MANILA – The Pantawid Pamilyang Pilipino Program (4Ps), a human development program of the national government being implemented by the Department of Social Welfare and Development (DSWD), is now covering around 4.4 million households nationwide, an indication that more poor Filipino families are benefiting from the good governance thrust of the Aquino administration.
The 4Ps, commonly known as the Philippine version of the Conditional Cash Transfer (CCT), a poverty alleviation program across the world, invests in the health and education of children 0-18 years old from eligible poor Filipino families.
It was first implemented in 2008 and was continued after the presidential election in 2010 when President Benigno S. Aquino III saw the need to enhance it and ensure that the poorest of the poor will not be left behind in reaping the fruits of good governance and economic growth.
In line with the goal of achieving inclusive growth for all Filipinos, the administration, through the DSWD, enhanced its investment on human development by ensuring that education and health of children are properly supported through cash grants provided to the 4Ps beneficiaries.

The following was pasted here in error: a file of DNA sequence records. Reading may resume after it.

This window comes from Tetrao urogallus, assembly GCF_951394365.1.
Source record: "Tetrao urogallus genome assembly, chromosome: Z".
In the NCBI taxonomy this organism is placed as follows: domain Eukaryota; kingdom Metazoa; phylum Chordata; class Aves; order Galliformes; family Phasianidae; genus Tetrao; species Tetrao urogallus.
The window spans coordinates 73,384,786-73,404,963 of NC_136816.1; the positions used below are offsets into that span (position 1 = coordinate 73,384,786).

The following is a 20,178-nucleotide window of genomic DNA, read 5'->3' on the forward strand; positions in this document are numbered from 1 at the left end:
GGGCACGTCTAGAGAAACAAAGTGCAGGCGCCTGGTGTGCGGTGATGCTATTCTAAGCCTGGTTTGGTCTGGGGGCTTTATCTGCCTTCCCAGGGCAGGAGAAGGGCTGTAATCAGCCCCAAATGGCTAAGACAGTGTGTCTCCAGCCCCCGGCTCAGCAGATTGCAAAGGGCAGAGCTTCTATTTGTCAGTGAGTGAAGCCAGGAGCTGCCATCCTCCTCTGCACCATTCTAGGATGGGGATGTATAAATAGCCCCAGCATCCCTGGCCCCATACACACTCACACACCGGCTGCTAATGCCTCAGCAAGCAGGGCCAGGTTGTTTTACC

According to DSWD Secretary Corazon J. Soliman, the investments on these aspects are being done to ensure that the children of the poor families benefiting from the program will have the chance to move out from the poor condition into a better one as they step upward through acquisition of education and becoming healthy at the same time.
Just like what the President pointed out in his sixth State-of-the-Nation Address (SONA) last July 2015, the fruit of that investment “is a long-term one” wherein the impact cannot be seen or felt right away because it takes years for the children beneficiaries to finish or graduate from their studies, then land a good-paying job.
President Aquino said that based on the records they gathered, at least 13,469 high school graduates under the program this year received honors and other awards.
“Iyon nga pong dalawang benepisyaryong nakilala ko, nakapasok sa quota course na Civil Engineering sa University of the Philippines,” he added.p>A total of 333,673 high school beneficiaries under the 4Ps graduated last March.
“Ang lahat po ng benepisyaryong ito, tataas ang antas ng kaalaman; sa halip na menial jobs ang pasukan ay malamang makakuha sila ng mga trabahong maayos ang mga suweldo. Income tax pa lang nila, bawi na ang puhunan ng estado, at maitutuloy natin ang siklo ng pagbibigay-lakas sa mga nangangailangan. Bonus pa po ang lalong magandang kinabukasang nag-aabang para sa mga honor students na pinagtapos ng programa,” the Chief Executive said.